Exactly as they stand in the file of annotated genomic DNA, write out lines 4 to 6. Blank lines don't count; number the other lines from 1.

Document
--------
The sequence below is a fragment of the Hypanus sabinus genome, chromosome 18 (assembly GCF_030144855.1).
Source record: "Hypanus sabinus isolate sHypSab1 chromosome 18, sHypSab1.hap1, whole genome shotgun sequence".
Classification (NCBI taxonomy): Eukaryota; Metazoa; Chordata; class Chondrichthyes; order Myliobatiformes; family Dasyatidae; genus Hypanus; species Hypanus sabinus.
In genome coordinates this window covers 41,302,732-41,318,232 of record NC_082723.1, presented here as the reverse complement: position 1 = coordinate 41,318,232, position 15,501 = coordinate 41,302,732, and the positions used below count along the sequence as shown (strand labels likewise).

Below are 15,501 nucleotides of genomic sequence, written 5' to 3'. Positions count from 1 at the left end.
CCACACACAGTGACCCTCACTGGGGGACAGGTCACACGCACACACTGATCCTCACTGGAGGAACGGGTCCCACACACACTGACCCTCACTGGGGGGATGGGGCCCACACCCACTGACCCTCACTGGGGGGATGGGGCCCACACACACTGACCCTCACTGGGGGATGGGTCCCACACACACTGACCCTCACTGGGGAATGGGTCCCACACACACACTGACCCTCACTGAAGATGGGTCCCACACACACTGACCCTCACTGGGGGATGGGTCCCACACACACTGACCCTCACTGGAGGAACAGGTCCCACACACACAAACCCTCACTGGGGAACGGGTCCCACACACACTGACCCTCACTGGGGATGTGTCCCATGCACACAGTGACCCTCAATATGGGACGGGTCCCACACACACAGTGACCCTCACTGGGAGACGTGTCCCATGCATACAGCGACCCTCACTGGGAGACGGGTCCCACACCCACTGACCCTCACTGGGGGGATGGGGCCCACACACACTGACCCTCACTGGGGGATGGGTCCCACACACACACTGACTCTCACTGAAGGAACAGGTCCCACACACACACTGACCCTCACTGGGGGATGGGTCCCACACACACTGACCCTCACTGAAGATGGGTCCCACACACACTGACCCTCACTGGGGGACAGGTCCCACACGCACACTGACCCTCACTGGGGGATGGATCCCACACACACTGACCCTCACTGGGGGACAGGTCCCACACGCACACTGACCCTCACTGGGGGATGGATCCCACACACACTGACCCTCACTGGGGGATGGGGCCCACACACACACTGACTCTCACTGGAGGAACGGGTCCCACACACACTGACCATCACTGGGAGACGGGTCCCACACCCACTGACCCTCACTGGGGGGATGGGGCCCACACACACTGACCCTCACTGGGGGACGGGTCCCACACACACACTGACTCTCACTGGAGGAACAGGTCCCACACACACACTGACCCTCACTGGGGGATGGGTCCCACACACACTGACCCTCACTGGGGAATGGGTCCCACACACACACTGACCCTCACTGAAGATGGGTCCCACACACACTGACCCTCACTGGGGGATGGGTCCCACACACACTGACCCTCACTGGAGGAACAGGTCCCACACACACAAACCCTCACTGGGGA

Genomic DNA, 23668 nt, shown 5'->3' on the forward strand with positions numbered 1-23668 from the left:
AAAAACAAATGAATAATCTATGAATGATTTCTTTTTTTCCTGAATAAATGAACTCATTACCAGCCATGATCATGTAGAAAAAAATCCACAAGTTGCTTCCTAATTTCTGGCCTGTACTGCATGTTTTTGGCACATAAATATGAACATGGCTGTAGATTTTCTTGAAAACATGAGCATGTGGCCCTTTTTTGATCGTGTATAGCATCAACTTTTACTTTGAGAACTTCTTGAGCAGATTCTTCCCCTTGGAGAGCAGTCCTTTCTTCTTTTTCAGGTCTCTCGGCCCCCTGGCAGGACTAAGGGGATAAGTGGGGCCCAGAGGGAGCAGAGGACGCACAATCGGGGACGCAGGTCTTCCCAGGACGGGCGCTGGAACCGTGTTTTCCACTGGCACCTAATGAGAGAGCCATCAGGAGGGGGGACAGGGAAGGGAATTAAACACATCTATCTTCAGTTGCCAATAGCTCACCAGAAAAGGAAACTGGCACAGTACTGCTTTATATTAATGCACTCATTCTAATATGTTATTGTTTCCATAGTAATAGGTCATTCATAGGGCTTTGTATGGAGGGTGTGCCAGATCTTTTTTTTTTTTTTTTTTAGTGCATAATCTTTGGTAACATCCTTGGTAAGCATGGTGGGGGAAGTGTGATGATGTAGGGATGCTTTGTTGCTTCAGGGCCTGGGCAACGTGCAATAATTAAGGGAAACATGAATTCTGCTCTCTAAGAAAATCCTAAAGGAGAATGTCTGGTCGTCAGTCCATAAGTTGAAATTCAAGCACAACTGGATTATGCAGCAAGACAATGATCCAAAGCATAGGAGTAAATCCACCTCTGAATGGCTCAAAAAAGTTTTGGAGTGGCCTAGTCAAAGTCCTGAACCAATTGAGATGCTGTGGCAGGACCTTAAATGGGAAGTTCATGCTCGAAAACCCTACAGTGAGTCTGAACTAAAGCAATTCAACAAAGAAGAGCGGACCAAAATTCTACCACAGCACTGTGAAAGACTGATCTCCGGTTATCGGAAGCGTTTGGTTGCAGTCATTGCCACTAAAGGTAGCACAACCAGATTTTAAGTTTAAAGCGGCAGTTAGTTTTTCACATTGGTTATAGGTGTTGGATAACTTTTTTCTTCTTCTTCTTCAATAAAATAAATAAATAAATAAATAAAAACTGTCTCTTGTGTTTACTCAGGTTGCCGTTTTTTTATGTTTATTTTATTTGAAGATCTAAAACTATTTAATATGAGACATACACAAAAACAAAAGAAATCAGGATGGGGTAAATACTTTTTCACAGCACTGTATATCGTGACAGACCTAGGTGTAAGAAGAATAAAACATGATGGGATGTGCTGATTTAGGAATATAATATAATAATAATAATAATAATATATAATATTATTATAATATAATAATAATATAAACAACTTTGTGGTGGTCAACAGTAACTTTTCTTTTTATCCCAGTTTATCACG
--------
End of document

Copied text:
In genome coordinates this window covers 41,302,732-41,318,232 of record NC_082723.1, presented here as the reverse complement: position 1 = coordinate 41,318,232, position 15,501 = coordinate 41,302,732, and the positions used below count along the sequence as shown (strand labels likewise).

Below are 15,501 nucleotides of genomic sequence, written 5' to 3'. Positions count from 1 at the left end.
CCACACACAGTGACCCTCACTGGGGGACAGGTCACACGCACACACTGATCCTCACTGGAGGAACGGGTCCCACACACACTGACCCTCACTGGGGGGATGGGGCCCACACCCACTGACCCTCACTGGGGGGATGGGGCCCACACACACTGACCCTCACTGGGGGATGGGTCCCACACACACTGACCCTCACTGGGGAATGGGTCCCACACACACACTGACCCTCACTGAAGATGGGTCCCACACACACTGACCCTCACTGGGGGATGGGTCCCACACACACTGACCCTCACTGGAGGAACAGGTCCCACACACACAAACCCTCACTGGGGAACGGGTCCCACACACACTGACCCTCACTGGGGATGTGTCCCATGCACACAGTGACCCTCAATATGGGACGGGTCCCACACACACAGTGACCCTCACTGGGAGACGTGTCCCATGCATACAGCGACCCTCACTGGGAGACGGGTCCCACACCCACTGACCCTCACTGGGGGGATGGGGCCCACACACACTGACCCTCACTGGGGGATGGGTCCCACACACACACTGACTCTCACTGAAGGAACAGGTCCCACACACACACTGACCCTCACTGGGGGATGGGTCCCACACACACTGACCCTCACTGAAGATGGGTCCCACACACACTGACCCTCACTGGGGGACAGGTCCCACACGCACACTGACCCTCACTGGGGGATGGATCCCACACACACTGACCCTCACTGGGGGACAGGTCCCACACGCACACTGACCCTCACTGGGGGATGGATCCCACACACACTGACCCTCACTGGGGGATGGGGCCCACACACACACTGACTCTCACTGGAGGAACGGGTCCCACACACACTGACCATCACTGGGAGACGGGTCCCACACCCACTGACCCTCACTGGGGGGATGGGGCCCACACACACTGACCCTCACTGGGGGACGGGTCCCACACACACACTGACTCTCACTGGAGGAACAGGTCCCACACACACACTGACCCTCACTGGGGGATGGGTCCCACACACACTGACCCTCACTGGGGAATGGGTCCCACACACACACTGACCCTCACTGAAGATGGGTCCCACACACACTGACCCTCACTGGGGGATGGGTCCCACACACACTGACCCTCACTGGAGGAACAGGTCCCACACACACAAACCCTCACTGGGGA